Hayley Hodgins is all about poise.
How else could she pull off this remarkable senior year at Eastern Washington, only part of which is happening on the basketball court?
Hodgins is scoring almost 20 points a game while finishing her degree – her master’s degree in health services administration – all while planning her wedding and contemplating a pro career.
One thing she isn’t contemplating is becoming the leading scorer in school history, but she’s on track to do that, too. And when she’s not leading by example, Eastern’s lone senior is a reassuring voice on a court full of underclassmen.
“She even keeps me calm sometimes,” EWU coach Wendy Schuller said.
The result has been the surprise of the Big Sky Conference. Going into this week’s home stand against the Montana schools, the Eagles are 5-0 in the league, 11-6 overall and poised to make Hodgins’ final season the best it can be.
Three months ago, Hodgins didn’t know what to expect. The Eagles were coming off a 21-win season, but lost several players in the offseason and were picked to finish sixth by the Big Sky media and ninth by the coaches.
When the year began, the only returning starters were Hodgins and her younger sister Delaney, now a sophomore. Seven new players were in the mix, looking for leadership. And I learned to be more vocal,” Hodgins said.
“Freshmen don’t always do what they should, but they also step up when they have to,” Hodgins said. “We all take criticism well and we can give it to each other without hard feelings.”
Together, they’ve grown. Point guard Tisha Phillips and forward Ashli Payne have stepped confidently into their roles. Sophomore Mariah Cunningham from Central Valley is maturing, and Delaney Hodgins – last year’s Big Sky Freshman of the Year – is averaging 15 points and seven rebounds.
“That’s a tribute to our coaches,” Hayley Hodgins said. “They’re all on the same page.”
So is Hodgins. “I’m an extension of that for some of the new girls,” Hodgins said. “There’s a balance this year of coaching the girls, but also focusing on myself.”
For Hodgins, that means improvement – not numbers – though she’s on track to break Brenda Souther’s 29-year-old record for career scoring. She’s 210 points away, “but it’s not something I think about,” Hodgins said.
She does think about how she wants the season to end. Last year, Hodgins was a first-team all-conference pick, but the Eagles lost at Montana in the semifinals of the Big Sky tournament. A stellar season was rewarded with a win at Washington State in the women’s NIT, but she has a different postseason in mind.
“I want to win the Big Sky and go to the dance,” Hodgins said.
There will be dancing. Later this year she’ll marry Matt Middleton, her high school sweetheart from Pasco. She also has an invite to the WNBA combine in April. If that doesn’t work out, she’ll put that 3.73 grade-point average to work in the health services field.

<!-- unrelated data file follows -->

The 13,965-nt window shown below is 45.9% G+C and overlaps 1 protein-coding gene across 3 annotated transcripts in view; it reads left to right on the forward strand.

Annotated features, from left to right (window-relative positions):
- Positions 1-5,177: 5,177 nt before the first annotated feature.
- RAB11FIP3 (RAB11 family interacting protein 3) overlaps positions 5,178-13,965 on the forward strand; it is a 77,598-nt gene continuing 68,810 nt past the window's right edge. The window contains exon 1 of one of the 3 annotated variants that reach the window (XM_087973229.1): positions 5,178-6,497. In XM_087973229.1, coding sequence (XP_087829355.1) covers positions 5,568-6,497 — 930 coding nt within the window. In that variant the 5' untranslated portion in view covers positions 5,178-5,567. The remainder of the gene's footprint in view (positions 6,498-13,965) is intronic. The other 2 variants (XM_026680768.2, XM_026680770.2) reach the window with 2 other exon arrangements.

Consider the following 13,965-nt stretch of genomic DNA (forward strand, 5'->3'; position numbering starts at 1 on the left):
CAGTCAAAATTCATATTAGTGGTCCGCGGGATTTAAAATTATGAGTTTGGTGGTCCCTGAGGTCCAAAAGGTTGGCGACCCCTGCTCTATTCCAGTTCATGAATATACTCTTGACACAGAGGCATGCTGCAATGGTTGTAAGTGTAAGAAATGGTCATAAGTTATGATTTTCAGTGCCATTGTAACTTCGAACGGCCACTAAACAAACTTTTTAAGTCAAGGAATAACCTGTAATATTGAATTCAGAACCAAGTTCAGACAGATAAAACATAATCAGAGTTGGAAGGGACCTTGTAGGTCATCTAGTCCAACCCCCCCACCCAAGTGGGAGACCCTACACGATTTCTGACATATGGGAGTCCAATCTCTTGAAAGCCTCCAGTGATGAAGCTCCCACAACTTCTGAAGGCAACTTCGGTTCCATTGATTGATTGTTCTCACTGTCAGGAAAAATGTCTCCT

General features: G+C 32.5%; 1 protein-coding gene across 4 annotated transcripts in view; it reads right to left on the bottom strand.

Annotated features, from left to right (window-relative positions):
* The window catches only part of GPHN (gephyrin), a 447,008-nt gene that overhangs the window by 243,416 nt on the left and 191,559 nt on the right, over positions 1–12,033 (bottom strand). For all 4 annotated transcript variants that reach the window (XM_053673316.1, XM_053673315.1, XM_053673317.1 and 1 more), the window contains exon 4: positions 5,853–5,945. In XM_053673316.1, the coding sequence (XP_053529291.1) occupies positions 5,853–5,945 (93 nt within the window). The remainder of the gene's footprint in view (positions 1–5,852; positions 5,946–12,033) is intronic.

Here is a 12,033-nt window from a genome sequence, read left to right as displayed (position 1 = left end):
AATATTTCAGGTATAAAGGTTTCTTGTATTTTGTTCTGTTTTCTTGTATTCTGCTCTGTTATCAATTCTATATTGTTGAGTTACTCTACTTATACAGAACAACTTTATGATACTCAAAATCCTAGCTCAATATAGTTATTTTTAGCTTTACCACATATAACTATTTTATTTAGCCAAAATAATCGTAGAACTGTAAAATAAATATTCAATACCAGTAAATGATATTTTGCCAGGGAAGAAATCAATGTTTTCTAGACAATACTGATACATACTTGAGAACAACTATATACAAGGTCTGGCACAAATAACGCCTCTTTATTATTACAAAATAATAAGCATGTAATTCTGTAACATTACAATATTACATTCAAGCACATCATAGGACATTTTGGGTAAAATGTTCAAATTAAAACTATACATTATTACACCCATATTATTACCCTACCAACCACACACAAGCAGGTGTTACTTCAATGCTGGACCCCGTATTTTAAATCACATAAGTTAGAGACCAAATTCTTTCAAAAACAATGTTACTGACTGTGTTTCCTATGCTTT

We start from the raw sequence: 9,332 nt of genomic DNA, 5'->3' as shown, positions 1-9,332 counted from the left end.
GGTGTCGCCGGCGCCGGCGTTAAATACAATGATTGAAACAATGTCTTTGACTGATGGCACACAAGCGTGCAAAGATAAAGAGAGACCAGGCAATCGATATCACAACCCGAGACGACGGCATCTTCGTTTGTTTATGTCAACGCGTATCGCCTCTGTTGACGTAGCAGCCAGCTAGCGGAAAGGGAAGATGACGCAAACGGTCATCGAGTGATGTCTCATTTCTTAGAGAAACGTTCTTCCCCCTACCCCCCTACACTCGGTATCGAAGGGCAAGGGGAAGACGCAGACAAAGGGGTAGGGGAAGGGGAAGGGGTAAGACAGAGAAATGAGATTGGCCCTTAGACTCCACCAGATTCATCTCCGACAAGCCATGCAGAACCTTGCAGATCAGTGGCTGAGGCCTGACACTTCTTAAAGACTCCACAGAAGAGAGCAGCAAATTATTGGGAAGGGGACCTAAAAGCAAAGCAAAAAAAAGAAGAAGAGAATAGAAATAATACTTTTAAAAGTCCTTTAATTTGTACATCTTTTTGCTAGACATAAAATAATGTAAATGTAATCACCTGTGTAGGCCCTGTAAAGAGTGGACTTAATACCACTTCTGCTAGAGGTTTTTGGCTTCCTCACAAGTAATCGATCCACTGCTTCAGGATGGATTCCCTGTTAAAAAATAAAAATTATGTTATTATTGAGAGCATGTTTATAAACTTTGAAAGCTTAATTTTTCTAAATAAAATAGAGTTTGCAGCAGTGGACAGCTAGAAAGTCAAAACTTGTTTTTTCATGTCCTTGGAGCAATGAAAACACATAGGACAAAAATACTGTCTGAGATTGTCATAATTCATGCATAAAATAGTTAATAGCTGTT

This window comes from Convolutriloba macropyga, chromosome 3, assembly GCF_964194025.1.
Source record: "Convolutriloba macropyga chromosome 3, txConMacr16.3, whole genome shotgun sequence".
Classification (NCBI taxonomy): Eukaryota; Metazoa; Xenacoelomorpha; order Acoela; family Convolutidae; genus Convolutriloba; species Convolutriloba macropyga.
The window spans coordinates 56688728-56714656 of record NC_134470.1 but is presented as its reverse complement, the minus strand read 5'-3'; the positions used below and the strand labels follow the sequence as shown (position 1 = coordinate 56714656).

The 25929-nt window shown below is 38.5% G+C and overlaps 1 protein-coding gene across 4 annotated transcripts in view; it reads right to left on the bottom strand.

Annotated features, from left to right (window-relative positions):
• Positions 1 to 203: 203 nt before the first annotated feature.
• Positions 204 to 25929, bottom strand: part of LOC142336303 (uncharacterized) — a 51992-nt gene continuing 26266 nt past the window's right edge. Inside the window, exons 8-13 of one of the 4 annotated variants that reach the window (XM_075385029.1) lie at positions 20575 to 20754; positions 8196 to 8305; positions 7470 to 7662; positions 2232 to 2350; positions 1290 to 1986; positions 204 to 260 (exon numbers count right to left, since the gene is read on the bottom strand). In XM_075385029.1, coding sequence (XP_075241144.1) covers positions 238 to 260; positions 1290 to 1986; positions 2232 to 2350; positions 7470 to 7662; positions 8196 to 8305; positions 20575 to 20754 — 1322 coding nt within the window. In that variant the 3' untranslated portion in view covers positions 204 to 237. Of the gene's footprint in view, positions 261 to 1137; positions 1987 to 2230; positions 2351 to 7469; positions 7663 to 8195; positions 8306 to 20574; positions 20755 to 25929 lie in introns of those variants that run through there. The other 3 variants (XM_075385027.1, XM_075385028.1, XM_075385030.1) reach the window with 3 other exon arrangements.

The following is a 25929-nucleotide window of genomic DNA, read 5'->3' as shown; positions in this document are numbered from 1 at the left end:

“In so many ways she embodies everything that we want our student-athletes to be,” Schuller said.
Even as they lost two games on the road last week Gonzaga did some things things right, coach Lisa Fortier said.
The Bulldogs played well at BYU for 35 minutes, but were outscored 17-1 down the stretch in a 58-54 loss. Two nights later, they outrebounded San Diego by the ridiculous 54-19 margin, but turned the ball over 25 times en route to a 63-54 defeat.
The losses dropped GU from sole possession of first place in the West Coast Conference down to a share of third place with their next opponent, the Saint Mary’s Gaels. At 13-6 overall and 5-2 in the WCC, the Bulldogs have little margin for error should they fail to win the conference’s postseason tournament.
After the San Diego game, Fortier said “We talked about the importance of doing multiple things. We can’t rely solely on rebounding – we just need to continue to get better.”
Injuries are part of the problem. With Elle Tinkle and Emma Wolfram out for the season with injuries, the Bulldogs have lacked a go-to player on offense. “We’ve got to do it by committee … we’ve got to shoot better,” Fortier said.
In their last four games, the Bulldogs are shooting 37.3 percent (87-for-233) from the field and just 25.4 percent (15-for-59) from 3-point range.
Next up is another big game against Saint Mary’s. The Gaels (14-4 overall, 5-2 WCC) lead the league in scoring and field-goal percentage, and get 19.3 points a game from senior guard Malina Hood. GU counters with the best field goal-percentage defense in the WCC (35.3 percent).
“We just have to shut them down and get some offensive continuity,” Fortier said.
WSU looks to UW
Fresh off a near sweep of the Los Angeles schools, Washington State is riding some momentum going into Saturday’s game at Washington.
I’m proud of our players,” WSU head coach June Daugherty said after a 75-73 home loss to 17th-ranked UCLA that left the Cougars at 12-6 overall and 3-4 in the Pac-12.
“It’s certainly a confidence-boooster, and it’s not just the winning or being close,” Daugherty said. “It’s that we’re playing at a pretty high level.”
Two nights earlier, the Cougars throttled No. 25 USC, 73-61.
WSU freshman Borislava scored 40 points in the two games, earning her Pac-12 Freshman of the Week honors for the second straight week. Her 21-point effort against the Trojans gave her seven 20-point-plus games this year, the most by a freshman in school history.
On Saturday, the Cougars will try to avenge a 79-64 home loss to UW in their Pac-12 opener on Dec. 29.
In that game, Daugherty said, “We didn’t do a good job of executing the game plan and we were careless with the basketball.”
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